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M ISS WORDSWORTH did not write much poetry.

I The few pieces she has left behind, though not of the highest order, are sufficient to show that had she devoted herself to it, she might have attained distinction. She was so devoted to her brother that she did not attempt for herself an independent position. She preferred to find subjects for the more skilful pen of her brother, and to act as his amanuensis. The poems that she did write, and which have been published with those of her brother, are worthy of a place here. The first of these, written in 1805, is

“THE COTTAGER TO HER INFANT. (Suggested to Miss Wordsworth when watching one of the Poet's

“The days are cold, the nights are long,

The north wind sings a doleful song;
Then hush again upon my breast;
All merry things are now at rest,

Save thee, my pretty Love!

“The kitten sleeps upon the hearth,

The crickets long have ceased their mirth;

There's nothing stirring in the house
Save one wee, hungry, nibbling mouse,

Then why so busy thou?

“Nay! start not at that sparkling light;
'Tis but the moon that shines so bright
On the window pane, bedropped with rain :
Then, little Darling! sleep again,

And wake when it is day."

The following (written in 1806) has been described by Charles Lamb as masterly :



“What way does the Wind come? What way does he go?
He rides over the water, and over the snow;
Through wood and through vale; and o'er rocky height
Which the goat cannot climb, takes his sounding flight;
He tosses about in every bare tree,
As, if you look up, you plainly may see;
But how he will come, and whither he goes,
There's never a scholar in England knows.
He will suddenly stop in a cunning nook,
And ring a sharp 'larum ; — but, if you should look,
There's nothing to see but a cushion of snow
Round as a pillow, and whiter than milk,
And softer than if it were covered with silk.
Sometimes he'll hide in the cave of a rock,
Then whistle as shrill as the buzzard cock;
- Yet seek him, - and what shall you find in the place?
Nothing but silence and empty space;
Save, in a corner, a heap of dry leaves,
That he's left, for a bed, to beggars or thieves !

As soon as 'tis daylight to-morrow, with me,
You shall go to the orchard, and then you will see
That he has been there, and made such a rout,
And cracked the branches, and strewn them about;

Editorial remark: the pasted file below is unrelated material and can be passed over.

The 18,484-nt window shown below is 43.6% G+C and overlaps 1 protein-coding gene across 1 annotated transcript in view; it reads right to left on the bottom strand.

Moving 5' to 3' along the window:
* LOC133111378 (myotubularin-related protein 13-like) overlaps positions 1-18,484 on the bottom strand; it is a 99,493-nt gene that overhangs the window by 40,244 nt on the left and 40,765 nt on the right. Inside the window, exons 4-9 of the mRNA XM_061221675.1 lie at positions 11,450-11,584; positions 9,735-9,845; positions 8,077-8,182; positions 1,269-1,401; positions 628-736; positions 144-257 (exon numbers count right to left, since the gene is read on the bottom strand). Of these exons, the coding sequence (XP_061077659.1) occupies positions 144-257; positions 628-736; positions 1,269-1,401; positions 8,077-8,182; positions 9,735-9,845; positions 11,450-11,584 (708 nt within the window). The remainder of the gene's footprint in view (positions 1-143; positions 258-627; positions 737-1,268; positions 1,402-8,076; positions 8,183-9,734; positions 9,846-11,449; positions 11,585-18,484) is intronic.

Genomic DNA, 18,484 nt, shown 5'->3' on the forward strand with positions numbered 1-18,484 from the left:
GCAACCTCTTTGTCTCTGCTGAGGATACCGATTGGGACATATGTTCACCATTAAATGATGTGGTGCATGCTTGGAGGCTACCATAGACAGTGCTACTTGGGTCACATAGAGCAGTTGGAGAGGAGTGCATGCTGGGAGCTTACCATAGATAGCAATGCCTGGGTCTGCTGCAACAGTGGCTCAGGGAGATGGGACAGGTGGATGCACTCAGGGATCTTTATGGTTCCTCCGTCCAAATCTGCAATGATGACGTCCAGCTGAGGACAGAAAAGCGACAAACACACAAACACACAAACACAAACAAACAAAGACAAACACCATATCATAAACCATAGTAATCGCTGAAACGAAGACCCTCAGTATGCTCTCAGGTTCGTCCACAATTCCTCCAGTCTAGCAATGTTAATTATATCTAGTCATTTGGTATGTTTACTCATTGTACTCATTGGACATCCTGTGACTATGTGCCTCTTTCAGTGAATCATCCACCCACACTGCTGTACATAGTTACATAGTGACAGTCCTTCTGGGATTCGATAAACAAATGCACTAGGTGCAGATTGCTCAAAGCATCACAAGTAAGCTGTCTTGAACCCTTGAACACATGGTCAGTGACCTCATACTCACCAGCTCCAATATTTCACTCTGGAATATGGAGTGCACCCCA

Heaven grant that he spare but that one upright twig
That looked up at the sky so proud and big
All last summer, as well you know,
Studded with apples, a beautiful show!
Hark! over the roof he makes a pause,
And growls as if he would fix his claws
Right in the slates, and with a huge rattle,
Drive them down, like men in a battle:
– But let him range round; he does us no harm,
We build up the fire, we're snug and warm;
Untouched by his breath, see the candle shines bright,
And burns with a clear and steady light;
Books have we to read, - but that half-stifled knell,
Alas! 'tis the sound of the eight o'clock bell.
- Come now, we'll to bed! and when we are there,
He may work his own will, and what shall we care ?
He may knock at the door, — we'll not let him in;
May drive at the windows, - we'll laugh at his din;
Let him seek his own home, wherever it be;
Here's a cozie warm house for Edward and me."

The next (also a child's poem), written in 1807, was composed on the eve of the return of Mrs. Wordsworth, after a month's absence in London. Miss Wordsworth and the children were then staying at Coleorton :

A month, sweet little-ones, is past

Since your dear Mother went away,
And she to-morrow will return;
To-morrow is the happy day.

“O blessed tidings ! thought of joy!

The eldest heard with steady glee; Silent he stood; then laughed amain, And shouted, 'Mother, come to me!'

“Louder and louder did he shout,

With witless hope to bring her near; *Nay, patience ! patience, little boy! Your tender mother cannot hear.'

“I told of hills, and far-off towns,

And long, long vales to travel through, He listens, puzzled, sore perplexed, But he submits; what can he do?

“No strife disturbs his sister's breast;

She wars not with the mystery
Of time and distance, night and day;
The bonds of our humanity.

“Her joy is like an instinct - joy

Of kitten, bird, or summer fly;
She dances, runs without an aim ;
She chatters in her ecstasy.

“Her brother now takes up the note,
And echoes back his sister's glee;
They hug the infant in my arms,
As if to force his sympathy.

“Then, settling into fond discourse,

We rested in the garden bower; While sweetly shone the evening sun,

In his departing hour.
“We told o'er all that we had done,

Our rambles by the swift brook's side,
Far as the willow-skirted pool,
Where two fair swans together glide.

“ We talked of change, of winter gone,

Of green leaves on the hawthorn spray,
Of birds that build their nests and sing,
And all ‘since Mother went away!'

"To her these tales they will repeat,

To her our new-born tribes will show,
The goslings green, the ass's colt,
The lambs that in the meadow go.

“ — But see, the evening star comes forth!

To bed the children must depart;
A moment's heaviness they feel,
A sadness at the heart:

“ 'Tis gone — and in a merry fit
They run upstairs in gamesome race;
I, too, infected by their mood,
I could have joined the wanton chase.

“Five minutes past — and, O the change!

Asleep upon their beds they lie;
Their busy limbs in perfect rest,
And closed the sparkling eye.”

The following poem was written at Rydal Mount in 1832. Wordsworth has said he believed it arose out of a casual expression of one of Mr. Swinburne's children:


“There's more in words than I can teach;

Yet listen, Child! - I would not preach;
But only give some plain directions
To guide your speech and your affections.
Say not you love a roasted fowl,
But you may love a screaming owl,

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